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Lululemon Employees Say They Were Fired for Trying to Stop Shoplifters, Company CEO Stands By Decision Two Georgia women say Lululemon fired them without severance for trying to get thieves out of the store.

By Dan Bova

Pornprasert Khanchitchai | Shutterstock

Lululemon CEO Calvin McDonald is doubling down on the company's decision to fire employees who "intervened" in a robbery while working at a Georgia store.

"We have a zero-tolerance policy that we train our educators on around engaging during a theft," McDonald said during an appearance on CNBC's "Squawk on the Street."

Original story below:

If Batman and Robin are looking for side gigs, they might want to avoid job-seeking at Lululemon. Crimefighters need not apply, according to two recently fired employees from an Atlanta store.

Former assistant manager Jennifer Ferguson and worker Rachel Rogers say that they were canned by Lululemon corporate after they verbally confronted three masked men who were robbing the Peachtree Corners store.

In a video that has since gone viral, masked men are seen grabbing armfuls of Lululemon gear and carrying the loot out to a waiting car. As they come back for more, Ferguson can be heard saying, "No, no, no, you can march back out."

Related: Lululemon Stock Surges After Strong Q1 Earnings Report, With Massive Earnings Overseas

The thieves, who had reportedly pulled this off nearly a dozen times before, go back in for more anyway, and after spouting a few expletives at the workers, they take off for good. Ferguson and Rogers called the Gwinnett Police Department in the moments that followed and the thieves were eventually captured and charged with felony robbery.

You might imagine that the employees were given praise or a raise or at least a complimentary pair of yoga pants by the retail company, but they received pretty much the opposite: their walking papers.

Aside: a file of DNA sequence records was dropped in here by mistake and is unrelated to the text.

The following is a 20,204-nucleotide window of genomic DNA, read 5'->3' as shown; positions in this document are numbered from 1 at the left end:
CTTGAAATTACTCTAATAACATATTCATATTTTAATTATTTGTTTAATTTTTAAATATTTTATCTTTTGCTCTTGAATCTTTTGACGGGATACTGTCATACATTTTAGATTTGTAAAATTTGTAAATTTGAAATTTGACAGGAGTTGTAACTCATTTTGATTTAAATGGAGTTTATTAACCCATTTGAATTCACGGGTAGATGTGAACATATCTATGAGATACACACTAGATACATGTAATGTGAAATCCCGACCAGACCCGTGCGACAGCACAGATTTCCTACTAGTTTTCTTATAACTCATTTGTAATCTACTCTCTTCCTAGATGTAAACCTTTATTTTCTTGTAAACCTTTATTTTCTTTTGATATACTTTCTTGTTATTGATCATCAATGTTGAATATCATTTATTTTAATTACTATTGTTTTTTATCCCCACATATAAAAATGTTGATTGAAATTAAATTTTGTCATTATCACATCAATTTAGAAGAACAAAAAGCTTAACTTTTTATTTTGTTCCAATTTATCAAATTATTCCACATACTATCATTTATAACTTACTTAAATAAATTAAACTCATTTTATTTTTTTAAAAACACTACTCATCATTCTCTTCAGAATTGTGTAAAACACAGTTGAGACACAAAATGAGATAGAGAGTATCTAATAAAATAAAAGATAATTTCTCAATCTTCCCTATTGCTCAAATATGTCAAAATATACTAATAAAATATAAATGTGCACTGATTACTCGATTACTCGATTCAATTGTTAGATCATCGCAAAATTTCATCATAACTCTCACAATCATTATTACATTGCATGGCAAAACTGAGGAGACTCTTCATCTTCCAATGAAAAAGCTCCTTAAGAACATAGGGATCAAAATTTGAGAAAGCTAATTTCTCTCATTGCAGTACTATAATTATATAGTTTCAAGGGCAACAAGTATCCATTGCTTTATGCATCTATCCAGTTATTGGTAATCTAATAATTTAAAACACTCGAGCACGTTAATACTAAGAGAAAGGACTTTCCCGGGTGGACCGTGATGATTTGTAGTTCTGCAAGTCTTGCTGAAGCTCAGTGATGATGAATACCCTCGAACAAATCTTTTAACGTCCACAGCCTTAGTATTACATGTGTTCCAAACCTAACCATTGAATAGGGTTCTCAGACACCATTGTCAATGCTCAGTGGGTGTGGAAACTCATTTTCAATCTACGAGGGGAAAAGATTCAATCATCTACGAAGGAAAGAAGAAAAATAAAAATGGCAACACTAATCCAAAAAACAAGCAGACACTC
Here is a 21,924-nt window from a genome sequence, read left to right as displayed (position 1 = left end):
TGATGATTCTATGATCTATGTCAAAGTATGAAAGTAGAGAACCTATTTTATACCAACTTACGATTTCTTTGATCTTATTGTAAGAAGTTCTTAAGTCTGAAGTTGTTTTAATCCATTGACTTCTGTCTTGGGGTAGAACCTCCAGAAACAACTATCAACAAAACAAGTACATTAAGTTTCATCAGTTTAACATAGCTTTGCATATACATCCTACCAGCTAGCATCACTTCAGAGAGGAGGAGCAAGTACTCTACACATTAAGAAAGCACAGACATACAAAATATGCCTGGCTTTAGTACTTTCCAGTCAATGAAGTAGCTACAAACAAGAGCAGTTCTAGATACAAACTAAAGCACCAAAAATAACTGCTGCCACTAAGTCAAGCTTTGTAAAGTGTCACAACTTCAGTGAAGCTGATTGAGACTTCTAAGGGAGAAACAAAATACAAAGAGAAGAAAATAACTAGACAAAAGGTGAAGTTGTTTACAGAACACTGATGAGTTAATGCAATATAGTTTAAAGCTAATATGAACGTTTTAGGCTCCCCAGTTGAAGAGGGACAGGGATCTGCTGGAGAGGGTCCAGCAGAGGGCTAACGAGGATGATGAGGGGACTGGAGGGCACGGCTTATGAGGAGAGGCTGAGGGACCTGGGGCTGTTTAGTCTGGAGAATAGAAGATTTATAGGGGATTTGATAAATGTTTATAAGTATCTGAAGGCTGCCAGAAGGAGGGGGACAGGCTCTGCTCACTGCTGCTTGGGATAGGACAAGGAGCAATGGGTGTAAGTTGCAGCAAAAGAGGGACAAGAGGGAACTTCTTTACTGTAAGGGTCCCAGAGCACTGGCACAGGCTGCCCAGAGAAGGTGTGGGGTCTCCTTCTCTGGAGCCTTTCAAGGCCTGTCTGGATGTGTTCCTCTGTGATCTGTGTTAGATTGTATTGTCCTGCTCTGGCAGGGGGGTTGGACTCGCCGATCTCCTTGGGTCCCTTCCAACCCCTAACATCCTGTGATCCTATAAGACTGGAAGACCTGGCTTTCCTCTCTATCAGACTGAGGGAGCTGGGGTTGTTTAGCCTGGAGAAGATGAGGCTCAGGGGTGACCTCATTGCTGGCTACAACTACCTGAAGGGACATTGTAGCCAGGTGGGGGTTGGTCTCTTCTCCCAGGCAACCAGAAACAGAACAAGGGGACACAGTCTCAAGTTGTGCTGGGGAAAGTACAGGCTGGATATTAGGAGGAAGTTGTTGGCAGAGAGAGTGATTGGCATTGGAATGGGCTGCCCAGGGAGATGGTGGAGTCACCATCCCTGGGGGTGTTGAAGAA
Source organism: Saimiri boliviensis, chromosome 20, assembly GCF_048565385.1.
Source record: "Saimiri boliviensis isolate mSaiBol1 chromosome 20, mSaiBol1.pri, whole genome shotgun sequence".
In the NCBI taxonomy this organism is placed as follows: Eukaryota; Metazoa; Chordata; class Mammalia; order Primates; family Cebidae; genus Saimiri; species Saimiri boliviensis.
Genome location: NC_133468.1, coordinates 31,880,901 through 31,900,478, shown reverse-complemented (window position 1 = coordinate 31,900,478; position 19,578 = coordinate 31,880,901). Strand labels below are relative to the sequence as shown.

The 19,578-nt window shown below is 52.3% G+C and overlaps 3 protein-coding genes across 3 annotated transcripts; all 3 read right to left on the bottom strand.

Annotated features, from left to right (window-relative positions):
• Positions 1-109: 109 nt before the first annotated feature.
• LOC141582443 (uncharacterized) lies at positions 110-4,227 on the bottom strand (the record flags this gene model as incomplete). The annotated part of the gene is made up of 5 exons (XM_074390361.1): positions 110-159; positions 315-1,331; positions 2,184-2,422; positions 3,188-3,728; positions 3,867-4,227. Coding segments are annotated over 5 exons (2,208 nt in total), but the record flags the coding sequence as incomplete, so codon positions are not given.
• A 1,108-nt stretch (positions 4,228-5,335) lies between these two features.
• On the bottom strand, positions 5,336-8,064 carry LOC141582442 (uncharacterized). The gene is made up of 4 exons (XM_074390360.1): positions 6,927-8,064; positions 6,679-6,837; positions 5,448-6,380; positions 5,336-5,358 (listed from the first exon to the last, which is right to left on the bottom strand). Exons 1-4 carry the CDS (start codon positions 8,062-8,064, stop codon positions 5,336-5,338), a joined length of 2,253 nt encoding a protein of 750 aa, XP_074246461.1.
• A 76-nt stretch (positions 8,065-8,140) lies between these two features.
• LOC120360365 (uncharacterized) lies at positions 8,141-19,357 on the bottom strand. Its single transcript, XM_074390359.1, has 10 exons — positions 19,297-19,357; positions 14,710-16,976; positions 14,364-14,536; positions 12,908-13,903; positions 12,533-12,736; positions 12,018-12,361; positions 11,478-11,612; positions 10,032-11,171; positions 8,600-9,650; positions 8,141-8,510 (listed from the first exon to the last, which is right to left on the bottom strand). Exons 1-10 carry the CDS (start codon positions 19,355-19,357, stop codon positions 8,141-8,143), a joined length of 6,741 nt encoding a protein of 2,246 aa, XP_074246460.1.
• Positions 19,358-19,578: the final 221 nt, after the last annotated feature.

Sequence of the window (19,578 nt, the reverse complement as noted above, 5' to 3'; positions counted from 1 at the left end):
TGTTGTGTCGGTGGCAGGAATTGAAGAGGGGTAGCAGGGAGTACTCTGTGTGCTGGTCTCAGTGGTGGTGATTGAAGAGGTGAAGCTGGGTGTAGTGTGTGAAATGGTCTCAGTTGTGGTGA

Lulumelon confirmed the firings to Fox Business and said that the employee handbook has "a zero-tolerance policy for chasing or physically engaging with suspected robbers."

In an interview with 11alive, Ferguson said: "We are not supposed to get in the way. You kind of clear path for whatever they're going to do. And then, after it's over, you scan a QR code. And that's that. We've been told not to put it in any notes, because that might scare other people. We're not supposed to call the police, not really supposed to talk about it."

Related: The Founder of Lululemon Breaks Down His Rule of 3

Both Ferguson and Rogers say they were fired without severance, and find themselves in difficult financial situations as a result. "That was my sole income," Rogers told 11alive, "So, I did have to file for unemployment and use all of my savings to pay for my car payments, car insurance payments, my dog's food, my food."

After news of the firing broke, Lululemon released a statement saying that the employees "were not terminated for calling the police" but for "knowingly violating our zero-tolerance policy related to physically engaging with the perpetrators which put their lives and the safety of our guests and other employees at risk."

The company added that employee safety is paramount and the company is standing by its "absolute zero-tolerance policy for our employees engaging with guests in a way that could put themselves, or others, in harm's way."

It's not a policy that is unique to Lululemon, Helen Rella, Head of Employment Law at Wilk Auslander, told Entrepreneur, "Given the state of affairs in many cities, where shoplifting is rampant, many retail employers have prohibited their employees from interacting with thieves with the premise of protecting both employees and customers from potential violence and resulting harm, for which the retailer could be held liable." As to whether it is the "right" thing to do, Rella says that isn't the point. "While an employee may disagree with a particular policy, and find it to be unfair, that is completely irrelevant to an employee's obligation to comply with lawful policies established by the employer."

Related: Lululemon Hits Peloton With a Lawsuit for Its 'Knockoff' Designs

Dan Bova

Entrepreneur Staff

VP of Special Projects

Dan Bova is the VP of Special Projects at Entrepreneur.com. He previously worked at Jimmy Kimmel Live, Maxim and Spy magazine. Check out his latest humor books for kids, including Wendell the Werewolf, Road & Track Crew's Big & Fast Cars, and The Big Little Book of Awesome Stuff.

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